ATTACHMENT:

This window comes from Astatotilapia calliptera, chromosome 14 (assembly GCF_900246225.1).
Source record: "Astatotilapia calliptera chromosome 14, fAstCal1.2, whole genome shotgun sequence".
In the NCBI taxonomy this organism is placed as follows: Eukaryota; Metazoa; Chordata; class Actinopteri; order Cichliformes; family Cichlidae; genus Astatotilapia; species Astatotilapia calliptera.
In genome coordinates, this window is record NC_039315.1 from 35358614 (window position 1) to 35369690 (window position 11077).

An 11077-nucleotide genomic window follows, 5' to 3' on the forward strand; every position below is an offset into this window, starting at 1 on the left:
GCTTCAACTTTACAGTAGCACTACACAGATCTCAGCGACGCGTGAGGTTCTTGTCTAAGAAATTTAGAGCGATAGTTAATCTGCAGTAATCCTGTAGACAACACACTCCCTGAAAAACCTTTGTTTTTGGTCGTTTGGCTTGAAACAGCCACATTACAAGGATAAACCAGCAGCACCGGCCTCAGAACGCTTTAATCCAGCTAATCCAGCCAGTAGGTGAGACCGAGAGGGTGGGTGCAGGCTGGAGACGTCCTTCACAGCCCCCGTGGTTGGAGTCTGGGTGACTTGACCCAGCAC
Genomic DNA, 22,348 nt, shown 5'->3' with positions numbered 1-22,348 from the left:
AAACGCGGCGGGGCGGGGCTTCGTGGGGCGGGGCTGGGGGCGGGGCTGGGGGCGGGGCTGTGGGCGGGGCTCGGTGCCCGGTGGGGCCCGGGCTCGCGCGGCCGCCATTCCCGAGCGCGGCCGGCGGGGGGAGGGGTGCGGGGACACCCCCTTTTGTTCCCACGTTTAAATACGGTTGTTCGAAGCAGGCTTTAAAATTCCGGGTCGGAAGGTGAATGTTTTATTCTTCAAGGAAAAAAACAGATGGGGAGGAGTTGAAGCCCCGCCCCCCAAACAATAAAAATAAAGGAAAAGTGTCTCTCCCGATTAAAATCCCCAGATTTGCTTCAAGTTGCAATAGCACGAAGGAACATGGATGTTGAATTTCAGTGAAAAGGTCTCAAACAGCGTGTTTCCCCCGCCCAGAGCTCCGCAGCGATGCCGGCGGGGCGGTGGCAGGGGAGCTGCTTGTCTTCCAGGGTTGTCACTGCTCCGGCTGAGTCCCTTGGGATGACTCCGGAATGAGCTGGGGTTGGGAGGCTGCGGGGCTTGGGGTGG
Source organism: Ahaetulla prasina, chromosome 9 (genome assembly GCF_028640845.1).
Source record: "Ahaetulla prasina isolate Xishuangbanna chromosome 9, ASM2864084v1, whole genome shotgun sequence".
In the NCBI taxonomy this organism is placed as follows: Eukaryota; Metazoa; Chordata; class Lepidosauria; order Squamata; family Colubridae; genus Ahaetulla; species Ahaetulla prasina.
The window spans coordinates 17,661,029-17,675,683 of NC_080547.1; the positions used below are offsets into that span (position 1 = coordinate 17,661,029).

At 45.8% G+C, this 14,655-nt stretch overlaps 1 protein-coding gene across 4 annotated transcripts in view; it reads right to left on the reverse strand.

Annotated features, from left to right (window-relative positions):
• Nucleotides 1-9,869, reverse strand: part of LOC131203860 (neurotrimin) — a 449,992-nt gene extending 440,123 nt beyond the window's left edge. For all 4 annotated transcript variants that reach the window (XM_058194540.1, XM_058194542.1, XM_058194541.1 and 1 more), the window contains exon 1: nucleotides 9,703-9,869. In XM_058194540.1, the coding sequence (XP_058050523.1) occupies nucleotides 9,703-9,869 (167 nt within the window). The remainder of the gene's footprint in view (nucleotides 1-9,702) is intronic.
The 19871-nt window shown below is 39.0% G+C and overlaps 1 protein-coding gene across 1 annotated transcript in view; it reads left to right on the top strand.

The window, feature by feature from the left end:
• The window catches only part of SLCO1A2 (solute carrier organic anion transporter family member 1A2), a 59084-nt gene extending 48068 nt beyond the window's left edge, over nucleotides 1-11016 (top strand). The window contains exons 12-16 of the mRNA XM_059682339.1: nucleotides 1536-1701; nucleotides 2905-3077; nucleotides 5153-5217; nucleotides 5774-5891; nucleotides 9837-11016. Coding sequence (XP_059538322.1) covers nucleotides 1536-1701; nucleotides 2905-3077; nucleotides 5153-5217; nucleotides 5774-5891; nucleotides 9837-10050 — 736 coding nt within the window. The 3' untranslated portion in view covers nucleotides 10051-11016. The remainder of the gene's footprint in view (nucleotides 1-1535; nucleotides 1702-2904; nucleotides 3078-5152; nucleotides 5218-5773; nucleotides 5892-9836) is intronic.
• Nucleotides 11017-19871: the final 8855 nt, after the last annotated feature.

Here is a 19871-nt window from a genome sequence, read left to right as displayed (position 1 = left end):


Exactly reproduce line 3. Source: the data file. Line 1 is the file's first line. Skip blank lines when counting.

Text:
In the NCBI taxonomy this organism is placed as follows: Eukaryota; Metazoa; Chordata; class Actinopteri; order Cichliformes; family Cichlidae; genus Astatotilapia; species Astatotilapia calliptera.